A General History and Collection of Voyages and Travels — Volume 06 eBook

Robert Kerr (writer)
This eBook from the Gutenberg Project consists of approximately 653 pages of information about A General History and Collection of Voyages and Travels Volume 06.
called the Zenji, who had formerly conquered all that coast before the settlement of the Arabs.  From Zanguebar all the way to Cape Guardafu and the mouth of the Red Sea, the coast is called Ajam or Ajen, signifying in Arabic the country of the barbarians; the maritime parts being occupied by the Arabs, and the inland country by heathen Negroes.  Most of this coast is very low, covered by impenetrable woods, and subject to inundations, so that it is excessively hot and unwholesome.  The Negroes of this country are black with crisp curled hair, and are wonderfully addicted to superstition, being all idolaters; insomuch that upon the most frivolous motives they will give over the most important enterprises:  Thus the king of Quiloa failed to meet Don Francisco de Almeyda, because a black cat crossed his way when going out.  The cattle, fruit, and grain are answerable to the wildness of the country.  The Moors or Arabs, who inhabit this coast and the adjacent islands, seldom cultivate the ground, and mostly subsist on wild beasts and several loathsome things.  Such as live more towards the interior, and have intercourse with the barbarous Kafrs, use milk as a part of their diet.

As this country has been endowed by nature with much gold, an eager desire to procure that precious metal has induced, first the Arabs, and afterwards the Europeans, to possess themselves of various parts along the coast.  The first of the Arabs who came here were called Emozadi, which signifies subjects of Zayde, who built two inconsiderable towers, merely sufficient to defend them against the barbarous Kafrs.  Afterwards still greater numbers came from the ports about the city of Lazah, forty leagues from the island of Baharem[70] in the Persian gulf, who settled first Magadoxa and afterwards Brava.  The first Arabs separated from these, new comers, and mixing with the Kafrs became Bedouins, or Badwis, signifying people of the desert.  Those Arabs who first possessed themselves of the gold trade of Sofala were from Magadoxa, and discovered the gold mines by accident.  From thence they spread themselves farther towards the south, but durst never venture to navigate beyond Cape Corrientes, which is opposite to the south-wester-most part of the Island of St Lawrence or Madagascar.  Along this coast the Arabs had possessed themselves of Quiloa, Mombaza, Melinda, and the islands, of Pemba, Zanzibar, Monfia, Comoro, and others; Quiloa being the principal of their settlements, from whence many others had been formed, particularly on the coast of Madagascar.  Quiloa had been originally a peninsula, but by the encroachments of the sea it had become an island.  The soil produces many palms and thorn trees, and various herbs and plants; and the wild beasts, cattle, and birds resemble those of Spain.  The buildings in the places possessed by the Arabs resemble those in Spain, having flat roofs, with gardens and orchards behind.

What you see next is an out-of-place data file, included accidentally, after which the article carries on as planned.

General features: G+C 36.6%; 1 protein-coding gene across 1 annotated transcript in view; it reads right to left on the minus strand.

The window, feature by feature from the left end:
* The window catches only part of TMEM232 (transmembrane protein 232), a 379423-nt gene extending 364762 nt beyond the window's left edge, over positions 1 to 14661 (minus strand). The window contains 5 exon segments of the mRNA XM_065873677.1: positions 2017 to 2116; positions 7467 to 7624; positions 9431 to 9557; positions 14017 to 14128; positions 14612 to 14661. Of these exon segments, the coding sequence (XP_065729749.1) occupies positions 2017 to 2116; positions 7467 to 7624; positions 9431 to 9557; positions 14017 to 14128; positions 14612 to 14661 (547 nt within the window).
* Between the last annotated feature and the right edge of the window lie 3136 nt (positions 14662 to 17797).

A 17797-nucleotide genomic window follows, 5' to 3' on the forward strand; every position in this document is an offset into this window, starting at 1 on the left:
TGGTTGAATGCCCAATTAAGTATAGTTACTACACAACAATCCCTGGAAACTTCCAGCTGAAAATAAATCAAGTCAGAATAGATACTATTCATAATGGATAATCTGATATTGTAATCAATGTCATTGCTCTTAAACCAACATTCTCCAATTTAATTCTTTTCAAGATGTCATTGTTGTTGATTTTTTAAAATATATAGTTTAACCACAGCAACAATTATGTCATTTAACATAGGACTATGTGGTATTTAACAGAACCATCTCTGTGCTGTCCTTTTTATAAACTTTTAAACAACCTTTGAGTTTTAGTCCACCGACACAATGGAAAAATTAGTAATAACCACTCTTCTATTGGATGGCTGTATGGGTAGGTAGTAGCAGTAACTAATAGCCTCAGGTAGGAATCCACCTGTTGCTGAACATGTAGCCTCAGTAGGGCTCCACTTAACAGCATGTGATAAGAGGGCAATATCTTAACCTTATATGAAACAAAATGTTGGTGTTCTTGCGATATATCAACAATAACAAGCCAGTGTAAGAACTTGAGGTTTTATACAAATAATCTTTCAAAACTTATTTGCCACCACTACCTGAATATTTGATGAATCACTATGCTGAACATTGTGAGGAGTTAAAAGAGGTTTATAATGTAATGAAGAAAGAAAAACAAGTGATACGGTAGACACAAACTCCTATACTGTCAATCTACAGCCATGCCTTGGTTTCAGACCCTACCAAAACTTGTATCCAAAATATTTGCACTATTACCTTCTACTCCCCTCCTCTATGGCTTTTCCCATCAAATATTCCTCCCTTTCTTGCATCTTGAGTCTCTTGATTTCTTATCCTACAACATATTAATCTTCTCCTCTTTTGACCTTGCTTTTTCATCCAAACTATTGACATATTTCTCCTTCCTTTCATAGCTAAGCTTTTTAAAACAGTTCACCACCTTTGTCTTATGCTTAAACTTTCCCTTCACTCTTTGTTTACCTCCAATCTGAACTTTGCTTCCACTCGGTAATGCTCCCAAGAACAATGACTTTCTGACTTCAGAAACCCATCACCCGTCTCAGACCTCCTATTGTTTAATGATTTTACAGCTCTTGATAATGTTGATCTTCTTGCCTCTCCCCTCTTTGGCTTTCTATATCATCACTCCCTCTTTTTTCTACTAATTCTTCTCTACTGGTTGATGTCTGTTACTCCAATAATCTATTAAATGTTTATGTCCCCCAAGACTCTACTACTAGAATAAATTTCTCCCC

[Footnote 70:  More properly Bahrayn, which signifies the two seas, being the Arabic dual of Bahr, the sea.—­Astl.  I. 59. e.]

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A General History and Collection of Voyages and Travels — Volume 06 from Project Gutenberg. Public domain.
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